Hip dysplasia is the medical term for a hip socket that doesn't fully cover the ball portion of the upper thighbone. This allows the hip joint to become partially or completely dislocated. Most people with hip dysplasia are born with the condition.
Hip dysplasia can damage the cartilage, the tissue that cushions these bones in the joint. It can also cause pain and issues, ranging from an unstable joint to dislocation (the bone slides out of place in the joint).
About 1 of every 1,000 babies is born with hip dysplasia. Girls and firstborn children are more likely to have the condition. It can occur in either hip, but is more common on the left side.
When people are born with this condition, it is called developmental dysplasia of the hip or congenital hip dislocation.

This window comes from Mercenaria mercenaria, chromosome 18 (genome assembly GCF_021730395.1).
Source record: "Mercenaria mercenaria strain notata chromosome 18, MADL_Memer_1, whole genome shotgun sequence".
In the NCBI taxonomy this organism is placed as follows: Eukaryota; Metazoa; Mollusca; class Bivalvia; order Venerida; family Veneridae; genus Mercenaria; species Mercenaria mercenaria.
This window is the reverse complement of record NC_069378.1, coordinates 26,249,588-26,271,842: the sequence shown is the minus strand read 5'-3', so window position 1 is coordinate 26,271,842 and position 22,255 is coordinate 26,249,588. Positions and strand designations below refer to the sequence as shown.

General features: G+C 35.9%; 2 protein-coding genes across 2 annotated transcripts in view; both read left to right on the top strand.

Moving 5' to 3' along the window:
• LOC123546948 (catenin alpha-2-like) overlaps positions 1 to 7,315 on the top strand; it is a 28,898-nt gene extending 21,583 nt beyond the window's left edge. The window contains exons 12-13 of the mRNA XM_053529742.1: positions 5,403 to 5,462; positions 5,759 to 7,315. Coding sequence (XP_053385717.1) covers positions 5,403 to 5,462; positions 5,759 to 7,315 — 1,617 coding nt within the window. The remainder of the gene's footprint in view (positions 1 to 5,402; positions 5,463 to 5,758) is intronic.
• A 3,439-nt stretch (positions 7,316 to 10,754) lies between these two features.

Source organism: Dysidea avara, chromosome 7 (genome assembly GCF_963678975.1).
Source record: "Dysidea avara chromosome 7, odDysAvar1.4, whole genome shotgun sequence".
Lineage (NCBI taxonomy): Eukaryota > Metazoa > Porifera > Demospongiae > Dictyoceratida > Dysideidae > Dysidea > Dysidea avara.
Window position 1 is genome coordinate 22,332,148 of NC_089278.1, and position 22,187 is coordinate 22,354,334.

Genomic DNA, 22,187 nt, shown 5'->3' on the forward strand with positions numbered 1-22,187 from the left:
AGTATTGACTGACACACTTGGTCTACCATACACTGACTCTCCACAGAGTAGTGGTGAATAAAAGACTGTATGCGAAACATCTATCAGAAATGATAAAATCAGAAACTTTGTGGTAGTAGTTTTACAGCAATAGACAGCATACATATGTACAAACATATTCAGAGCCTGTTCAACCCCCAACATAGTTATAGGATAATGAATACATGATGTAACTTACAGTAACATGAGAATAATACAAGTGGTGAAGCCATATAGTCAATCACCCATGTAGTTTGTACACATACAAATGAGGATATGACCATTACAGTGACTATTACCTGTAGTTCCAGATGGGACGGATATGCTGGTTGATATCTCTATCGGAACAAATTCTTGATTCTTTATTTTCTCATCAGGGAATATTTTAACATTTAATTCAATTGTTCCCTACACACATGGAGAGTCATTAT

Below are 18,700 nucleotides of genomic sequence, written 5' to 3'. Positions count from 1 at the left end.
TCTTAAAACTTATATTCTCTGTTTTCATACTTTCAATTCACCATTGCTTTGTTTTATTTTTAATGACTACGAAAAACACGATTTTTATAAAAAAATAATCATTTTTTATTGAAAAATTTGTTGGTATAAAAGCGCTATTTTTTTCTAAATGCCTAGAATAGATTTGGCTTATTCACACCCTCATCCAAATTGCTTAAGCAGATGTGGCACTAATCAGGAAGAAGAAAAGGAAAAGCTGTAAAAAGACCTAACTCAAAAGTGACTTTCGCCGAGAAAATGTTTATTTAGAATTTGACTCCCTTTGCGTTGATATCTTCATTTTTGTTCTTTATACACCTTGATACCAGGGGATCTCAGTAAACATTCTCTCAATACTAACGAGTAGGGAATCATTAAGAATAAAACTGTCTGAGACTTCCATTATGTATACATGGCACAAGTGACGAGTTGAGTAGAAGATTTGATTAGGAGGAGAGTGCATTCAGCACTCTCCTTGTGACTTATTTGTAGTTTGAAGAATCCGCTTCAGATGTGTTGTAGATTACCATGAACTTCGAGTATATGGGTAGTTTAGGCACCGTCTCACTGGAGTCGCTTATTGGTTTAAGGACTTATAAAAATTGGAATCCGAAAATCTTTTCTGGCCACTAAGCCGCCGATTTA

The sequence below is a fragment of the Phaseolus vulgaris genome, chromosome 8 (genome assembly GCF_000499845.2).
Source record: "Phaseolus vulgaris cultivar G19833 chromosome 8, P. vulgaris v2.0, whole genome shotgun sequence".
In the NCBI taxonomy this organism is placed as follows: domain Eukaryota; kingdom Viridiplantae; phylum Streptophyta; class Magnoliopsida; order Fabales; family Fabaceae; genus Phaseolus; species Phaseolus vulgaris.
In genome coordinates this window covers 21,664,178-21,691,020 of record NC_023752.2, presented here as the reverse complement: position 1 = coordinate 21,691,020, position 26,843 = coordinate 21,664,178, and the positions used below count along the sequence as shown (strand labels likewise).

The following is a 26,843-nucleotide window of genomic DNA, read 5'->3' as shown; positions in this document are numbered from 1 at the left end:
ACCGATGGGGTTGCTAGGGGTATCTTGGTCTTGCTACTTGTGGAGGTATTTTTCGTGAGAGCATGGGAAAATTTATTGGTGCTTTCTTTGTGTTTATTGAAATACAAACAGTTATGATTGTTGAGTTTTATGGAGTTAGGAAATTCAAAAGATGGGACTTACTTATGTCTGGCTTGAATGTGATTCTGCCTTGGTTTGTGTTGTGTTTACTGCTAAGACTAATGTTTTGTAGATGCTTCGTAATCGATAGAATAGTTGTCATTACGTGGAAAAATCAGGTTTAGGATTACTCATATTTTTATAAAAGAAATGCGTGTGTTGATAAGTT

The hip joint is a ball-and-socket configuration that attaches the femur to the pelvis. In people with hip dysplasia, the femoral head (top of the femur) does not line up properly with the curved socket in the pelvis. In some cases, the socket is not deep enough to hold the femoral head in place. Most people who have hip dysplasia were born with the condition. Hip dysplasia can develop if the baby’s position in the womb puts pressure on the hips. It can also be genetic (passed down in families).
Treatment for hip dysplasia involves managing pain and protecting the hip joint from further damage. The doctor will tailor the treatment to meet the patient’s specific needs.
People who have surgery for hip dysplasia usually stay in the hospital for a few days. You should be able to bear weight on the joint at six weeks to three months. You may not be able to put full weight on the joint for up to three months after surgery to allow the hip to heal. Your doctor will watch your progress and let you know when you can begin therapeutic exercises. These activities will strengthen the joint to help you return to your usual activities.